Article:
every individual interferogram is associated with phase information that is related to the height or thickness, the
conventional interferometer is not able to differentiate one surface from another. To measure these surfaces, we have
developed a method that integrates a Fizeau interferometer with a tunable light source and a weighted least-square
technique. The tunable light source controls the wavelength during the data acquisition process, producing phase shift
speeds that are proportional to the optical path difference (OPD). The weighted least-square signal processing
technique separates each surface from the others in an optimal manner. Thus the desired information, such as the front
surface height, back surface height, and relative optical thickness of a plane-parallel transparent glass plate are extracted
without multi-surface fringe print-through artifacts. In this paper we will present the method and demonstrate its
performance. The demonstrated surface height accuracy for EUVL mask blank substrates is 5 nm and the RMS
repeatability is <0.01 nm.
Phase shifting interferometry (PSI) is a highly accurate method for measuring the nanometer-scale relative surface height
of a semi-reflective test surface. PSI is effectively used in conjunction with Fizeau interferometers for optical testing,
hard disk inspection, and semiconductor wafer flatness. However, commonly-used PSI algorithms are unable to produce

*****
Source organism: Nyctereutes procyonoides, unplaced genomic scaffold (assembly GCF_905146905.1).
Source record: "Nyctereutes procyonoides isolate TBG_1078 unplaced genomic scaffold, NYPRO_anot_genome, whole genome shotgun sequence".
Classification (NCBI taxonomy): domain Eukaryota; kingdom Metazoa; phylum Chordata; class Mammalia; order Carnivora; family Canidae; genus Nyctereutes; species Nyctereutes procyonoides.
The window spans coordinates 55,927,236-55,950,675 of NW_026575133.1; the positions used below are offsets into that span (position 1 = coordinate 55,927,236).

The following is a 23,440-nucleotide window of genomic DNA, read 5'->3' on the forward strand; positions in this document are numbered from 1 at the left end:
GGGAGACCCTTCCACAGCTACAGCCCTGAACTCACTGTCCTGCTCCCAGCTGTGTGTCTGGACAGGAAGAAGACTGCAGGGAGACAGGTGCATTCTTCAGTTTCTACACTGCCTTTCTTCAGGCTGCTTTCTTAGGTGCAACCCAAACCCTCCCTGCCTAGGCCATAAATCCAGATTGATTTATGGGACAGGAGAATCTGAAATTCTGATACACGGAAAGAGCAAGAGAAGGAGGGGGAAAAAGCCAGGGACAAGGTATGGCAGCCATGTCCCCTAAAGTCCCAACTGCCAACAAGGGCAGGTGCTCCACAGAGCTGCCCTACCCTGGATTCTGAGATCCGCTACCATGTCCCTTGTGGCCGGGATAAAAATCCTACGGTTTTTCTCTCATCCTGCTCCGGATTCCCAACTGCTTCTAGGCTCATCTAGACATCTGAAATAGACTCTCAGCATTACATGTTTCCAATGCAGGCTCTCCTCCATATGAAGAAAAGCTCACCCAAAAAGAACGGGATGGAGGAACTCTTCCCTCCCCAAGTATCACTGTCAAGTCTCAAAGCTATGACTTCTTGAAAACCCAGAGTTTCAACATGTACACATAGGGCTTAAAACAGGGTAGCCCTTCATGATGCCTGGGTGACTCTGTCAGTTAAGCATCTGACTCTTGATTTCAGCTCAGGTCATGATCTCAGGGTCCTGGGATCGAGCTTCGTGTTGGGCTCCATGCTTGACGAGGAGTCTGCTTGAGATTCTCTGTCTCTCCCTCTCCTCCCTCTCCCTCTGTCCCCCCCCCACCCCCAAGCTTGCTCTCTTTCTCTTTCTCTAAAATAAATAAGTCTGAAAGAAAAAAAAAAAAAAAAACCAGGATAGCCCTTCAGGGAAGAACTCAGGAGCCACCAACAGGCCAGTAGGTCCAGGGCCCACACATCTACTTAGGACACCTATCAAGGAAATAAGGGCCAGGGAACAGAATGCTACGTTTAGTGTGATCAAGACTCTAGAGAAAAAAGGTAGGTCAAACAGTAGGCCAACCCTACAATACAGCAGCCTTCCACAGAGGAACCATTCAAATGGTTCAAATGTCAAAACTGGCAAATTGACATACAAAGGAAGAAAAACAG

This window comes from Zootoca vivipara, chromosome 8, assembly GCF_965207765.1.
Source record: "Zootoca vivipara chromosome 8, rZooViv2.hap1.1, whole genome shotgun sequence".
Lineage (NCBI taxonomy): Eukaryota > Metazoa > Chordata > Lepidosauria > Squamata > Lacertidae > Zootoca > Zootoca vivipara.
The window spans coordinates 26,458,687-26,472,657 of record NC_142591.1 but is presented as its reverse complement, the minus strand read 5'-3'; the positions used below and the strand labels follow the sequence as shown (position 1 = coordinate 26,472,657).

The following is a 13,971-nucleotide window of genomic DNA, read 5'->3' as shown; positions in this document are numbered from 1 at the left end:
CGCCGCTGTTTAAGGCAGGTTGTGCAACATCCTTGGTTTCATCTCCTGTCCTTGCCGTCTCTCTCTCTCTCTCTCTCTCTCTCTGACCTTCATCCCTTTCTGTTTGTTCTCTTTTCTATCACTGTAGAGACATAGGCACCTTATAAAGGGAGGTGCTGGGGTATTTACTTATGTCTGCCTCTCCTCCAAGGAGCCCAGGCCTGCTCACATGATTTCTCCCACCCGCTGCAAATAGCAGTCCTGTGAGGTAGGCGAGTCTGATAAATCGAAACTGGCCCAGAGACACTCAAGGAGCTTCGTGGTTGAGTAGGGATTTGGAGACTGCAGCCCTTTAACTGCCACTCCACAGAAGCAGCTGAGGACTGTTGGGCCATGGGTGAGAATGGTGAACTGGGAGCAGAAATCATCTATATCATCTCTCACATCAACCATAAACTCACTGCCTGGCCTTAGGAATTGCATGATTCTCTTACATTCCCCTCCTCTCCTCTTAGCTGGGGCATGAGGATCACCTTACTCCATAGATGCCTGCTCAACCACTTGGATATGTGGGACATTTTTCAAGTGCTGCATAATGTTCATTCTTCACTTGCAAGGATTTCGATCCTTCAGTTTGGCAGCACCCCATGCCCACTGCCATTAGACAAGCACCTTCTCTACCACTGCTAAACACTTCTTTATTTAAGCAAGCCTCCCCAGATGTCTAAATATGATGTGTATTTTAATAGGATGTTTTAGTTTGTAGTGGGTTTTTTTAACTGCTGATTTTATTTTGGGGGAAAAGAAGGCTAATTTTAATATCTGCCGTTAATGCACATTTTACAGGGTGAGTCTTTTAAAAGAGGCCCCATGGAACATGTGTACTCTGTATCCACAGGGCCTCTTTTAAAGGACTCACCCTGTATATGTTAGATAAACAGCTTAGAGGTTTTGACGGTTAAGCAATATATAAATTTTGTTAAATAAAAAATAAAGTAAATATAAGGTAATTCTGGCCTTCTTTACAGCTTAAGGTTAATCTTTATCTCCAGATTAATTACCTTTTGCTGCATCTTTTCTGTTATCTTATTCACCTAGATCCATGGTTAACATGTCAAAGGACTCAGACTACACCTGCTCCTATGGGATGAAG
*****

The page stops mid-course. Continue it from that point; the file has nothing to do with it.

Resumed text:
an accurate phase measurement if more than one reflective surface is present in the Fizeau interferometer test cavity.
Examples of test parts that fall into this category include lithography mask blanks and their protective pellicles, and
plane parallel optical beam splitters. The plane parallel surfaces of these parts generate multiple interferograms that are
superimposed in the recording plane of the Fizeau interferometer. When using wavelength shifting in PSI the phase
shifting speed of each interferogram is proportional to the optical path difference (OPD) between the two reflective
surfaces. The proposed method is able to differentiate each underlying interferogram from each other in an optimal
manner. In this paper, we present a method for simultaneously measuring the multiple test surfaces of all underlying
interferograms from these superimposed interferograms through the use of a weighted least-square fitting technique.
The theoretical analysis of weighted least-square technique and the measurement results will be described in this paper.
Wafer shape and thickness variation are important parameters in the IC manufacturing process. The thickness variation,
also called flatness, enters the depth-of-focus budget of microlithography, and also affects film thickness uniformity in
the CMP processing. The shape mainly affects wafer handling, and may also require some depth-of-focus if the wafer
shape is not perfectly flattened by chucking. In the progression of technology nodes to smaller feature sizes, and hence
smaller depth-of-focus of the lithography tool, the requirement for the PV-flatness over stepper exposure sites is
becoming progressively tighter, and has reached 45nm for the next technology node of 45nm half pitch. Consequently, in
order to be gauge-capable the flatness metrology tool needs to provide a measurement precision of the order of 1nm.
Future technology nodes will require wafers with even better flatness and metrology tools with better measurement
precision. For the last several years the common capacitive tools for wafer dimensional metrology have been replaced by